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Abbot Labs-AIDS Profiteer

  The second day of the International AIDS Conference in Vancouver (July
  8, 1996) ACT UP chapters from the United States and Europe confronted
  Abbot Laboratory in front of hundreds of  scientists, and participants
  at the conference. This is the text of the press release criticizing
  Abbot for price gouging and failure to provide people with AIDS who
  take their drug life saving information. For this reason 50 activists
  descended on their booth, applying stickers which read "AIDS
  Profiteer" and "Greed equals Death"  . We then presented them with the
  Golden Funeral Urn.
  for killer pricing policies.
  Under the garish Abbott tower, in the center of the exhibition hall at
  BC Place Exhibition hall., members of ACT UP (The AIDS Coalition to
  Unleash Power) presented a Golden Urn to Abbott Laboratories, the
  maker of Ritonavir, a new protease inhibitor that costs patients
  $8,000 US per year, the highest price of any of the protease
  inhibitors. ACT UP's Golden Urns are given to drug companies, public
  officials and organizations whose policies and actions are hastening
  the deaths of people with AIDS. 
  Abbott has refused to justify this price and has rejected calls for an
  independent audit of its research and manufacturing costs. Activists
  have repeatedly met with Abbott officials to try to convince them to
  lower this price, which can contribute to overall drug costs of as
  much as $30,000 US per person year. 
  "Abbott is exploiting people with AIDS by charging all the market will
  bear," commented ACT UP Golden Gate member Stephen LeBlanc.
  "Ritonavir's cost puts the drug out of reach for millions of people
  with HIV." Added ACT UP Philadelphia's Steven Parmer, "Public health
  institutions have a choice: go bankrupt trying to pay for these
  potentially life-saving medications, or deny access to whole nations
  of people with AIDS." 
  Abbott's deceit also limited access before FDA approval to a 1,000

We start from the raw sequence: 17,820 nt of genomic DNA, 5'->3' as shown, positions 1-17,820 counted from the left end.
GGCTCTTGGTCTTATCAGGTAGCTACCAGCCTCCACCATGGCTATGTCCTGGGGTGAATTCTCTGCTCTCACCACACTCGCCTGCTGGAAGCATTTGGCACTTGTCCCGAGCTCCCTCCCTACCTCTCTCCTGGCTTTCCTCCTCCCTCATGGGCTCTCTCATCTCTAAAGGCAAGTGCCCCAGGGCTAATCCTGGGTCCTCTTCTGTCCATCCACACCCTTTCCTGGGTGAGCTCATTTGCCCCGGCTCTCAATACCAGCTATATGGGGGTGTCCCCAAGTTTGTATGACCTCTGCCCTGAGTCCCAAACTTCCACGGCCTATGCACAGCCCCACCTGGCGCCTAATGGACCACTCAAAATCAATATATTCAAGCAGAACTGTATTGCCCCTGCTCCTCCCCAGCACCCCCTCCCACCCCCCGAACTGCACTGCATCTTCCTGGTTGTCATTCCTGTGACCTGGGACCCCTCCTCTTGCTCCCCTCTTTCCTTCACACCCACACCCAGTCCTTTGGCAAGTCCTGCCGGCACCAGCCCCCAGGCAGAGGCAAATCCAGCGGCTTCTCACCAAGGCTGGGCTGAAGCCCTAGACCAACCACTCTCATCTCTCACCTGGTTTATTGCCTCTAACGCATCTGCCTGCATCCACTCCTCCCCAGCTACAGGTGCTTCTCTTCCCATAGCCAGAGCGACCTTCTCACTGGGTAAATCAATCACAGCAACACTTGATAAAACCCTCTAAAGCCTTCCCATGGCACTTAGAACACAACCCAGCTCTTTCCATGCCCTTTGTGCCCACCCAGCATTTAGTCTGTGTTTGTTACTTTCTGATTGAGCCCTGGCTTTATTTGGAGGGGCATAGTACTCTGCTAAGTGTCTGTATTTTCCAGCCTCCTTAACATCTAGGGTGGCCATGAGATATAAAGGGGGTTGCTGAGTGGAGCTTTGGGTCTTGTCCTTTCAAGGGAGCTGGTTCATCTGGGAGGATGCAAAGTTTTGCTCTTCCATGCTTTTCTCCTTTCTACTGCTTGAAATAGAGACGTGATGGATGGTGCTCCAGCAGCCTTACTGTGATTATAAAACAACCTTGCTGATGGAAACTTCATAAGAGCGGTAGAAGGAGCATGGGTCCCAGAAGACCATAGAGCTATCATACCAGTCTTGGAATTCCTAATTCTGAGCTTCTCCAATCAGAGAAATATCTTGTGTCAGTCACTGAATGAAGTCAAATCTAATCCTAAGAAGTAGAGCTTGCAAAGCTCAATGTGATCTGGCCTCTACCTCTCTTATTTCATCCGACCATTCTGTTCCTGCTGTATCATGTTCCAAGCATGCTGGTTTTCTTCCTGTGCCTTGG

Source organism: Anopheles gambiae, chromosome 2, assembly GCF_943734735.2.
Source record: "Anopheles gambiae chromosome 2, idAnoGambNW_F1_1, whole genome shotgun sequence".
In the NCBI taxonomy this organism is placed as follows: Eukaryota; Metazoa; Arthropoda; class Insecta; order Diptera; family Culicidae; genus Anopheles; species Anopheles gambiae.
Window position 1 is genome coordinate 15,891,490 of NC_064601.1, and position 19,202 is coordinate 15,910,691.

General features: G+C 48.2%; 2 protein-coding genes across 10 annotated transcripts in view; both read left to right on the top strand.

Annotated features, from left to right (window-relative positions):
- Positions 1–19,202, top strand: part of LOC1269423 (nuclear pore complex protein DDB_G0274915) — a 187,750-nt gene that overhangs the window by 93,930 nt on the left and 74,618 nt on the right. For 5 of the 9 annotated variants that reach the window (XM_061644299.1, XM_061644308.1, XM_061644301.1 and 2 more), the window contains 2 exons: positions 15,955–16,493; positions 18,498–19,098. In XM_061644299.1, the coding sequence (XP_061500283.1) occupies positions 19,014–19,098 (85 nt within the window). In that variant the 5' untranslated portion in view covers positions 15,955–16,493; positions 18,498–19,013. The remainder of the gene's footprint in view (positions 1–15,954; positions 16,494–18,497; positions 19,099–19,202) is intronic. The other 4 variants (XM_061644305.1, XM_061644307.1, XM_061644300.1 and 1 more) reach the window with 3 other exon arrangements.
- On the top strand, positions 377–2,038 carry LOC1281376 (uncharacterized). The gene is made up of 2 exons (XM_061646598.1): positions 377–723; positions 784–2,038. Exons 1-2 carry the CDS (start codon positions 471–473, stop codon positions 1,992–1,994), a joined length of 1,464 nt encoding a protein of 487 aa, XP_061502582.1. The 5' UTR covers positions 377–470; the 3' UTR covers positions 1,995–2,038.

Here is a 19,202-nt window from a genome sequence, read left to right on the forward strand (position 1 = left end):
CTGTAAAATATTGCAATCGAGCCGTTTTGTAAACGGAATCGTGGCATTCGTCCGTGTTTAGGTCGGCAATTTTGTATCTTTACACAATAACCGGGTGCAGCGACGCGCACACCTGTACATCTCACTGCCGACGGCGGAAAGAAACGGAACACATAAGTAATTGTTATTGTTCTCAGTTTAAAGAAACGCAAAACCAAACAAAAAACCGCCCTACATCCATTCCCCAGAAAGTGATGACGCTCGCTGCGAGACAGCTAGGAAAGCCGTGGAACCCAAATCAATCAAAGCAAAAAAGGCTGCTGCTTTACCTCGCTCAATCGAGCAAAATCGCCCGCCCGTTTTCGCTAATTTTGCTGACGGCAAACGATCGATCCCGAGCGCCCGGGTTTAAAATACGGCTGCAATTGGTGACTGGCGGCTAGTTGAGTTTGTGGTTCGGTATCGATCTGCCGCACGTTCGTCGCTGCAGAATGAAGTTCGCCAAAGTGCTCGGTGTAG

person lottery, claiming it had severely limited drug supply. Two
  months later, after FDA approval, they suddenly had enough drug to
  stock every pharmacy in the United States. 
  Abbott has balked at providing crucial patient education information
  to US clinics. Patient information is important because Ritonavir is
  associated with numerous potentially lethal drug interactions. The
  drug blocks an enzyme in the liver that helps the body process many
  drugs. Without this enzyme, patients can overdose on common drugs they
  are taking including antihistamines, antifungal drugs,
  antidepressants, tuberculosis treatments, and many more.
  Thus far, Abbott has failed to perform crucial drug interaction
  studies on many of the drugs listed above, as well as other protease
  inhibitors and non-nucleoside reverse transcriptase inhibitors
  Abbott also delayed research into HIVIG - a treatment that may prevent
  perinatal transmission - for over two years by refusing to release the
  drug to NIH researchers. Only after the drug was bought by another
  company did trials begin. 
  "Ritonavir can be dangerous and it costs too much," said ACT UP
  Atlanta member Roger Garza, "The company continually refuses to pay
  for the studies needed to give us answers on why the drug fails many
  people and the huge unanswered questions about serious drug